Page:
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Haul road agreement becomes untangled

The knotty issue of a haul road agreement between Apex Energy and Codington County got a bit untangled at Tuesday’s county commission meeting. The tentative agreement is designed to allow work to proceed on the Dakota Range I and II Wind Project and protect the county against potential road degradation during the expected 30-year lifespan of the project.

The knotty issue of a haul road agreement between Apex Energy and Codington County got a bit untangled at Tuesday’s county commission meeting.

The tentative agreement is designed to allow work to proceed on the Dakota Range I and II Wind Project and protect the county against potential road degradation during the expected 30-year lifespan of the project.

Apex submitted its proposal two months ago. The county decided to send it to Banner Engineering for review, which has been completed. But State’s Attorney Becky Reeves Morlock, in a quick read of the multi-page document Monday, saw some items that she believes needs changing.

Apex is anxious to get a signed agreement because it has an Aug. 28 deadline with Excel Energy regarding project deliverables. Mark Mauersberger, project manager for Dakota Range, asked the commissioners if some type of framework could be formulated giving both parties what they want.

The entire discussion took about 25 minutes. Finally, County Zoning Officer Luke Muller, an expert in parliamentary procedure, helped the commissioners draw up such a motion.

“Conditionally approve a road use agreement... more [truncated due to possible copyright]  

The knotty issue of a haul road agreement between Apex Energy and Codington County got a bit untangled at Tuesday’s county commission meeting.

The tentative agreement is designed to allow work to proceed on the Dakota Range I and II Wind Project and protect the county against potential road degradation during the expected 30-year lifespan of the project.

Apex submitted its proposal two months ago. The county decided to send it to Banner Engineering for review, which has been completed. But State’s Attorney Becky Reeves Morlock, in a quick read of the multi-page document Monday, saw some items that she believes needs changing.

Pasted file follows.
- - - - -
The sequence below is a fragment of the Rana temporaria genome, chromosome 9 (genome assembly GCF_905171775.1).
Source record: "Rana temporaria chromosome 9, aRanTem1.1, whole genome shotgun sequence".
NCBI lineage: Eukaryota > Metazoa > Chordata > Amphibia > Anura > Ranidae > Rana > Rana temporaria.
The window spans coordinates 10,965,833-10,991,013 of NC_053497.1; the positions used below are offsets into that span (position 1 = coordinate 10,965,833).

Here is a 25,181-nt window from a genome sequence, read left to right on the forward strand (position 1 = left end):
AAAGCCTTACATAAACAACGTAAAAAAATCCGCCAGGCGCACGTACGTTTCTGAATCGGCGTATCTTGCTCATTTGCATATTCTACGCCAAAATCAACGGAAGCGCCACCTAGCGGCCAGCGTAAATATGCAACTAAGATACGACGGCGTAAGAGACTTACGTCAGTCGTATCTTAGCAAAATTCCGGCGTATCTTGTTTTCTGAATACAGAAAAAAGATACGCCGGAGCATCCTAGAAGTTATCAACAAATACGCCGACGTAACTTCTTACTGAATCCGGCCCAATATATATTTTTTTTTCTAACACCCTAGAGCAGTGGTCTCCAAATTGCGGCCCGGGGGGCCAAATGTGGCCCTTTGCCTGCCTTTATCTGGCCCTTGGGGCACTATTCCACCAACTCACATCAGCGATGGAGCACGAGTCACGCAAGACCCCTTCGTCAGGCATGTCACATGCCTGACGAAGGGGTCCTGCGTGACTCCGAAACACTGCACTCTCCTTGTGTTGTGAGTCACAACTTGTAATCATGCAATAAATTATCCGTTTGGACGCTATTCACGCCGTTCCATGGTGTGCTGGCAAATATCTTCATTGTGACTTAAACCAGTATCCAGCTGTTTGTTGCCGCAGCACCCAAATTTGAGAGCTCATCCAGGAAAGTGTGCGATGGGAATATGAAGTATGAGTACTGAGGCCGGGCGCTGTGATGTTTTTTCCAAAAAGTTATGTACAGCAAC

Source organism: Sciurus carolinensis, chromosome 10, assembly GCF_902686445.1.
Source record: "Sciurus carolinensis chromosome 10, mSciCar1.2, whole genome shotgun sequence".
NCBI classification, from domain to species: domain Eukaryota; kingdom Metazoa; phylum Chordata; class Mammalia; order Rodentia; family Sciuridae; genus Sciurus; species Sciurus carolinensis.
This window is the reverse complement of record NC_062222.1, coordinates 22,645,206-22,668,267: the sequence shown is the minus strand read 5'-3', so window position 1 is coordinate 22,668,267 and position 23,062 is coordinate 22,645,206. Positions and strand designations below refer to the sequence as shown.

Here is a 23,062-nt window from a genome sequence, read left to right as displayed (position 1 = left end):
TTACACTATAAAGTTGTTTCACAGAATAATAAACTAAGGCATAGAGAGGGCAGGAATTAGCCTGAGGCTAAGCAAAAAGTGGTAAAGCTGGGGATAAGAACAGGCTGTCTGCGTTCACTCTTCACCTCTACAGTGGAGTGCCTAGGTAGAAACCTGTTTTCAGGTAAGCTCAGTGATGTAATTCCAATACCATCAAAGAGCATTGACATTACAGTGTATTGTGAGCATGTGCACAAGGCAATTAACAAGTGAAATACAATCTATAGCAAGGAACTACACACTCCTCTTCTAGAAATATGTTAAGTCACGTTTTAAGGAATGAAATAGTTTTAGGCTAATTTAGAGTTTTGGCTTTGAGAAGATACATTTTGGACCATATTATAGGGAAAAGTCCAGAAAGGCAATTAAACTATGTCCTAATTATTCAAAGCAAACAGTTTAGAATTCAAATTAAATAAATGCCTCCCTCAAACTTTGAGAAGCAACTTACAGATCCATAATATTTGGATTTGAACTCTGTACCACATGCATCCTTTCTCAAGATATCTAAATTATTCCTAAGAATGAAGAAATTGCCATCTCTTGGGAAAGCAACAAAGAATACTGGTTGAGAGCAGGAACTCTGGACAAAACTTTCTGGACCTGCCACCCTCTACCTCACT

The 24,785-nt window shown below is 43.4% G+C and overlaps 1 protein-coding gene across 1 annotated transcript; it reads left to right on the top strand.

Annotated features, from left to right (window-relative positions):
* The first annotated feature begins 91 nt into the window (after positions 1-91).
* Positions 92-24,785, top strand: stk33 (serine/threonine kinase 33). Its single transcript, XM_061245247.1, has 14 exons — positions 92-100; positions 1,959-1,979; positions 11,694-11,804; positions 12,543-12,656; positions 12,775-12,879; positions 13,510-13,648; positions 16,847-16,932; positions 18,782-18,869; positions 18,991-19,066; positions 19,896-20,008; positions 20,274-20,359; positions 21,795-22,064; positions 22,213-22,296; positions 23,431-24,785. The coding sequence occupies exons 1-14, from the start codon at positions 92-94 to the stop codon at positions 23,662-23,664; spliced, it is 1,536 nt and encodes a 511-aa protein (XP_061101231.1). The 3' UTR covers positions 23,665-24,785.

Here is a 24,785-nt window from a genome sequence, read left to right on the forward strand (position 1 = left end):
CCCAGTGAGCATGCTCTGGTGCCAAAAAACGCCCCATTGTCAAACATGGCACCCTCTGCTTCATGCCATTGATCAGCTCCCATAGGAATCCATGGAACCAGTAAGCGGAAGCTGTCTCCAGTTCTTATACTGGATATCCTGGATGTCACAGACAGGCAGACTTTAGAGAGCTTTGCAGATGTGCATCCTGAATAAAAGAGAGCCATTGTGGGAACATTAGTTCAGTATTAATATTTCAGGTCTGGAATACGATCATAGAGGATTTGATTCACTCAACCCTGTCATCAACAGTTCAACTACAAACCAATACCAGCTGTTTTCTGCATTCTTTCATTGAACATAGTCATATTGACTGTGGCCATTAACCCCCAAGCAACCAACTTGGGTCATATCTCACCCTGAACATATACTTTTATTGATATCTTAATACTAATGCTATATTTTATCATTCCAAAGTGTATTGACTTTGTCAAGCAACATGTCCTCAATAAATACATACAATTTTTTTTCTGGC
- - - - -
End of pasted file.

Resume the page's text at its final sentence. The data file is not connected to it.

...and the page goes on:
Apex is anxious to get a signed agreement because it has an Aug. 28 deadline with Excel Energy regarding project deliverables. Mark Mauersberger, project manager for Dakota Range, asked the commissioners if some type of framework could be formulated giving both parties what they want.

The entire discussion took about 25 minutes. Finally, County Zoning Officer Luke Muller, an expert in parliamentary procedure, helped the commissioners draw up such a motion.

“Conditionally approve a road use agreement upon satisfaction of the state’s attorney and the highway superintendent within in the next 30 days and be brought back to county commission board for approval,” read Commissioner Brenda Hanten.

The motion allows Apex to move on with its business but also gives the county officials the unlikely option of bringing the Dakota Ridge project to a halt if the two sides can’t agree on the final version of the haul road agreement.

In another lingering but far less complicated matter, the commissioners gave final approval to a resolution dealing with riparian buffer strips. The strips of grass, planted along bodies of water, can provide landowners with breaks on property taxes. Riparian buffers intercept sediment, nutrients, pesticides, and other materials in surface runoff, reducing nutrients and other pollutants in shallow subsurface water flow..

Jay Gilbertson, executive director of the East Dakota Watershed Develop District, was the author of the proposal with input from Roger Foote, project coordinator of the Upper Big Sioux Watershed Project. UBSWP offers its own payment to landowners who participate in the riparian program.

The only real change to an earlier version of the proposal was to include the small section of Stray Horse Creek in Codington County.

Hartley’s appearance before the commission included his monthly report and to seek approval of a budgeted $220,000 for a new sign and storage building. The current building will be demolished following an asbestos check.

Hartley explained that currently any assembly of signs requires bringing them into the maintenance shop, which interrupts work in that building.

The new pre-engineered pole building will be 60x100x16 and will not be insulated. Bids will be taken on the project until 9 a.m. Tuesday, Sept. 18, at the county auditor’s office.

Facilities Manager Milo Ford and Weed and Pest Supervisor Steve Molengraaf also gave their monthly reports.

Ford told commissioners that revenue at the county’s Memorial Park is up about 10 percent this season and reviewed ongoing projects at the park. He also said a project to allow memorial trees to be purchased and planted at the park is almost ready to begin.

Ford also said that repairs at the County Expo Complex are finished. The roof repairs caused by a 2017 hail storm cost an additional $90,000 due to improved materials for insulation of the roof, Ford explained. That decision also resulted in some other planned projects being delayed.

Regarding the courthouse renovation, Ford said the new Clerk of Courts Office is almost ready. A walkthrough is planned for 11 a.m. Friday at which point the office may be turned over to the county.

Ford reported that tuckpointing of the courthouse’s exterior, which was purchased in 2017, may yet get done this fall. The Iowa company that won the bidding has the courthouse on its schedule but completion may depend on weather. If the project isn’t completed in 2018, allocated funds will be returned to the general fund.


Source: https://www.thepublicopinio...

AUG 22 2018
http://www.windaction.org/posts/48969-haul-road-agreement-becomes-untangled
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